 changes in liver or kidney function (established by blood tests)
 ringing in the ears (tinnitus)
 nausea or vomiting
 heartburn or stomach pain
 cramps, bloating, flatulence, stomach discomfort, constipation or diarrhoea
 skin rashes, itching, swelling of the lips, eyes, hands or feet

fatigue, agitation, irritability, nervousness
headache, dizziness
fluid retention and swelling, which usually responds to stopping the treatment.

Uncommon (may affect up to 1 in 100 people):
 peptic ulcer, gastrointestinal bleeding, abdominal pain (gastritis)
 inflammation of the lips and mouth (stomatitis)
 worsening of existing ulcerative colitis or Crohn’s disease
 inflammation of the pancreas (pancreatitis)
 difficulty urinating
 changes in the numbers of red or white blood cells or other changes to blood composition or
acidity (established by blood tests)
 breast enlargement (in males)
 abnormally low blood sugar (hypoglycaemia)
 change in mood, for example depression, confusion, emotional instability, insomnia, sleepiness
 signs of anaemia, such as tiredness, headaches, being short of breath, and looking pale
 signs of frequent or worrying infections such as fever, severe chills, sore throat or mouth ulcers
 bleeding or bruising more easily than normal, reddish or purplish blotches under the skin
 allergic reactions
 eye problems such as blurred vision, changes in colour vision or blind spots
 fast or slow heart rate
 skin reactions and sensitivity to light
 kidney problems causing increased or decreased urination, swelling of the legs, blood in the
urine or pain in the side of the abdomen
 hair loss.
Rare (may affect up to 1 in 1,000 people):
 tingling of the hands and feet
 abnormal dreams, hallucinations.
Very Rare (may affect up to 1 in 10,000 people):
 movement problems such as inability to keep still or inability to start and control movement
 anxiety and restlessness
 uncontrolled shaking or convulsions (fits)
 intestinal blockage
 flesh-eating infection, unusual weight gain, swelling of ankles or legs
 symptoms of sunburn (such as redness, itching, swelling, blistering) which may occur more
quickly than normal.
 excessive sweating
 fast or irregular heartbeats, also called palpitations
 heart failure, heart attack, high blood pressure or low blood pressure
 kidney failure
 liver problems and yellowing of the skin and /or eyes, also called jaundice
Reporting of side effects
If you get any side effects, talk to your doctor, pharmacist or nurse. This includes any possible side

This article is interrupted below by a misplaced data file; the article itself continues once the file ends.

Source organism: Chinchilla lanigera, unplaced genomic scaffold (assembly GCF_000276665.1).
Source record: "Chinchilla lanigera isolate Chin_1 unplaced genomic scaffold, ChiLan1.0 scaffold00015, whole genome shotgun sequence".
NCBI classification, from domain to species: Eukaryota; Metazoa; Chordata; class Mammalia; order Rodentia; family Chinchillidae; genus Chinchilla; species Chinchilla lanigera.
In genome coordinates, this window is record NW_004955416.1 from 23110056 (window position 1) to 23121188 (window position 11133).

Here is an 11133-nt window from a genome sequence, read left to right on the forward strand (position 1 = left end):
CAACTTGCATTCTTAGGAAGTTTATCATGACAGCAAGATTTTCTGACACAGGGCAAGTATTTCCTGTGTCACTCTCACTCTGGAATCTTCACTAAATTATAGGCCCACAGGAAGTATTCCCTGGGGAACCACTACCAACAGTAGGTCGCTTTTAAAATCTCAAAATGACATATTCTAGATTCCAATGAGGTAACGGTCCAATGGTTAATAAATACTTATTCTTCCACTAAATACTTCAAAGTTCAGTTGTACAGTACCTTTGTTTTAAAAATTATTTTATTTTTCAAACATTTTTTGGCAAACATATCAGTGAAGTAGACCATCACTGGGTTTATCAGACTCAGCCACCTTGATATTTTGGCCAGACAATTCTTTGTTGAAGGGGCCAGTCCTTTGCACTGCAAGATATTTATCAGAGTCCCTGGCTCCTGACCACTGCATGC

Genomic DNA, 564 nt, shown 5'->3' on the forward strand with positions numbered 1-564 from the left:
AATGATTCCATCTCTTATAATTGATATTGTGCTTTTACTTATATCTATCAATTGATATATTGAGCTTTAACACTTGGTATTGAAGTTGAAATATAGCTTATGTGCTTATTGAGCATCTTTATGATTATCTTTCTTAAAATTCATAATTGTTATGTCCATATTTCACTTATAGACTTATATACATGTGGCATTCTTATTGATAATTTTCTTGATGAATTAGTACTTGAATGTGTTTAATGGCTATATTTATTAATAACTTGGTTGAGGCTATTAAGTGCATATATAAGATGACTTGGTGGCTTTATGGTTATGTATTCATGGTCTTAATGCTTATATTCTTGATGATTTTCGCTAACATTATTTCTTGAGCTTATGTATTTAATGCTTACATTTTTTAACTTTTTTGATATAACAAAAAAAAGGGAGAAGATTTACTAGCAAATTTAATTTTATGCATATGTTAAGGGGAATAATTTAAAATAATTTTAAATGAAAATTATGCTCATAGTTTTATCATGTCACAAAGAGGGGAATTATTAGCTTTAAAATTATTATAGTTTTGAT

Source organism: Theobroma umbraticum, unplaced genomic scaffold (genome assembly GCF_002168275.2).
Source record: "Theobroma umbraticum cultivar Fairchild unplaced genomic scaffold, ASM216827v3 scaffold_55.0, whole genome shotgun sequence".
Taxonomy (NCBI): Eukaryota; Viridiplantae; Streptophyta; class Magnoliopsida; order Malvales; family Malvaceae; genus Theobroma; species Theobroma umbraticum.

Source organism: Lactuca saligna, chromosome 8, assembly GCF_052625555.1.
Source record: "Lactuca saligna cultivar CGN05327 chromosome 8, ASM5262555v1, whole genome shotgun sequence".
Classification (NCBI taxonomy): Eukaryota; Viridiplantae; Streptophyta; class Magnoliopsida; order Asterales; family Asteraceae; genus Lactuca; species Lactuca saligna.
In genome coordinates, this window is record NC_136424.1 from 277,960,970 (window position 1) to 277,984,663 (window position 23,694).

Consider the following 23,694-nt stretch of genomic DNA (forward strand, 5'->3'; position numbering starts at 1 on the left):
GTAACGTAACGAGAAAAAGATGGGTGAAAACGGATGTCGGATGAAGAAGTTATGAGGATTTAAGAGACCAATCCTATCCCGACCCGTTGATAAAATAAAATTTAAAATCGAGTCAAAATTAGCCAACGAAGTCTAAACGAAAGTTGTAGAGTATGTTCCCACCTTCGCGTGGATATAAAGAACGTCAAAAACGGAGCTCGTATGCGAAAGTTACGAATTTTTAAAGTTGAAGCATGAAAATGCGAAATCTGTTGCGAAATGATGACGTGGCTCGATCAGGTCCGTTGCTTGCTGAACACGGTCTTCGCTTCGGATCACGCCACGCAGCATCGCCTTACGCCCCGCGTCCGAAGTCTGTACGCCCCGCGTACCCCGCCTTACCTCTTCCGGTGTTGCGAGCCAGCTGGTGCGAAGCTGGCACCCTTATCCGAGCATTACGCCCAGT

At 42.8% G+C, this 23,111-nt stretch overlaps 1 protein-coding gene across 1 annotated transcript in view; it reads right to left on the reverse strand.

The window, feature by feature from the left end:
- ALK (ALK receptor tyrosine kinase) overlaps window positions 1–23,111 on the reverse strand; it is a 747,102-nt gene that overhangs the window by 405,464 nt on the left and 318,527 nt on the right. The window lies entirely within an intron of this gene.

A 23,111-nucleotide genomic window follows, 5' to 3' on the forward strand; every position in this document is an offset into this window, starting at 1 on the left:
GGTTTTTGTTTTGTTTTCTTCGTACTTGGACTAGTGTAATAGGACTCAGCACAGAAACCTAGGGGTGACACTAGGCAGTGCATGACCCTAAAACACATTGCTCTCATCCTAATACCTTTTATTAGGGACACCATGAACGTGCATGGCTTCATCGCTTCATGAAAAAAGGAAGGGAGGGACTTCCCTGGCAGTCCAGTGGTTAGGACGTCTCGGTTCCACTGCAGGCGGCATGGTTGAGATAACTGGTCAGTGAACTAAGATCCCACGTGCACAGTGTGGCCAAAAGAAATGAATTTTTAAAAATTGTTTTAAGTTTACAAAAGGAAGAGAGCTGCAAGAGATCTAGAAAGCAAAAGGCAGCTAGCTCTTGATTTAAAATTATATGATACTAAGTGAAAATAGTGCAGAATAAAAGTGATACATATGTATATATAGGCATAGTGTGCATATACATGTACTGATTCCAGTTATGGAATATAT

effects not listed in this leaflet. You can also report side effects directly via the Yellow Card Scheme
By reporting side effects you can help provide more information on the safety of this medicine.


How to store Paracetamol/Ibuprofen Tablets

Keep this medicine out of the sight and reach of children and adolescents.
Store below 30°C.
Store in the original package in order to protect from light.
Do not use this medicine after the expiry date which is stated on the carton and blister after ‘EXP:’.
The expiry date refers to the last day of that month.
Do not throw away any medicines via wastewater or household waste. Ask your pharmacist how
to throw away medicines you no longer use. These measures will help protect the environment.


Contents of the pack and other information

What Paracetamol/Ibuprofen Tablets contains

The active substances are paracetamol and ibuprofen. Each film-coated tablet contains 500 mg
of paracetamol and 150 mg of ibuprofen.
The other ingredients are: maize starch, pre-gelatinised maize starch, microcrystalline
cellulose, croscarmellose sodium, magnesium stearate, talc. Tablet coating: HPMC
2910/Hypromellose 15cP (E464), Lactose monohydrate, Titanium dioxide (E171),
Macrogol/PEG-4000, Sodium citrate-dihydrate (E331).

What Paracetamol/Ibuprofen Tablets look like and contents of the pack
Paracetamol/Ibuprofen Tablets Film-coated Tablets are white, capsule shaped, film-coated tablets,
19mm in length, with score-line on one side and plain on the other side.
They come in blister packs containing 8, 10, 12, 16, 20, 24, 30, 32 film-coated tablets.
Not all pack sizes may be marketed.

Marketing Authorisation Holder
Actavis Group PTC ehf.
Reykjavíkurvegi 76-78
220 Hafnarfjörður
Balkanpharma-Dupnitsa AD
3 Samokovsko Shosse Str

This leaflet was last revised in June 2016